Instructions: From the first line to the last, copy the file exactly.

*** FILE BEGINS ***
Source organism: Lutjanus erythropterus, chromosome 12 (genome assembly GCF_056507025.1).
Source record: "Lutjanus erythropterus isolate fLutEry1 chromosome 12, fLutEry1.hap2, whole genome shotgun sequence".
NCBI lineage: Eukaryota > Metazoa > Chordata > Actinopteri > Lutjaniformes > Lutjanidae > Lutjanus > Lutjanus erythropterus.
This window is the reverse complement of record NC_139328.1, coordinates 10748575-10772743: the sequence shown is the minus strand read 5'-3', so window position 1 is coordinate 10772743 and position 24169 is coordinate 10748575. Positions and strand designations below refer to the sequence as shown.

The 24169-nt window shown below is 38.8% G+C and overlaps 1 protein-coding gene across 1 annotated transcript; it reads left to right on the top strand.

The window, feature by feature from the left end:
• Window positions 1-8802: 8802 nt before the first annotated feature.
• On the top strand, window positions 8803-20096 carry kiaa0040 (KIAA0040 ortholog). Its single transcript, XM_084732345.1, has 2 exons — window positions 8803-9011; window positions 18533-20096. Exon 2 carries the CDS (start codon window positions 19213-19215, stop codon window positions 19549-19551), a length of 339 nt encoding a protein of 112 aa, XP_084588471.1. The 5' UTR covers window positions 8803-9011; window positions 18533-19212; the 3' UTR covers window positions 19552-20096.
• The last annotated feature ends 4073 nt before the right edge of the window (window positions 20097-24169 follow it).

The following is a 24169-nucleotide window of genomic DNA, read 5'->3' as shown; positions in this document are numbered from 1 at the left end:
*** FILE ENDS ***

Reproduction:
Source organism: Lutjanus erythropterus, chromosome 12 (genome assembly GCF_056507025.1).
Source record: "Lutjanus erythropterus isolate fLutEry1 chromosome 12, fLutEry1.hap2, whole genome shotgun sequence".
NCBI lineage: Eukaryota > Metazoa > Chordata > Actinopteri > Lutjaniformes > Lutjanidae > Lutjanus > Lutjanus erythropterus.
This window is the reverse complement of record NC_139328.1, coordinates 10748575-10772743: the sequence shown is the minus strand read 5'-3', so window position 1 is coordinate 10772743 and position 24169 is coordinate 10748575. Positions and strand designations below refer to the sequence as shown.

The 24169-nt window shown below is 38.8% G+C and overlaps 1 protein-coding gene across 1 annotated transcript; it reads left to right on the top strand.

The window, feature by feature from the left end:
• Window positions 1-8802: 8802 nt before the first annotated feature.
• On the top strand, window positions 8803-20096 carry kiaa0040 (KIAA0040 ortholog). Its single transcript, XM_084732345.1, has 2 exons — window positions 8803-9011; window positions 18533-20096. Exon 2 carries the CDS (start codon window positions 19213-19215, stop codon window positions 19549-19551), a length of 339 nt encoding a protein of 112 aa, XP_084588471.1. The 5' UTR covers window positions 8803-9011; window positions 18533-19212; the 3' UTR covers window positions 19552-20096.
• The last annotated feature ends 4073 nt before the right edge of the window (window positions 20097-24169 follow it).

The following is a 24169-nucleotide window of genomic DNA, read 5'->3' as shown; positions in this document are numbered from 1 at the left end: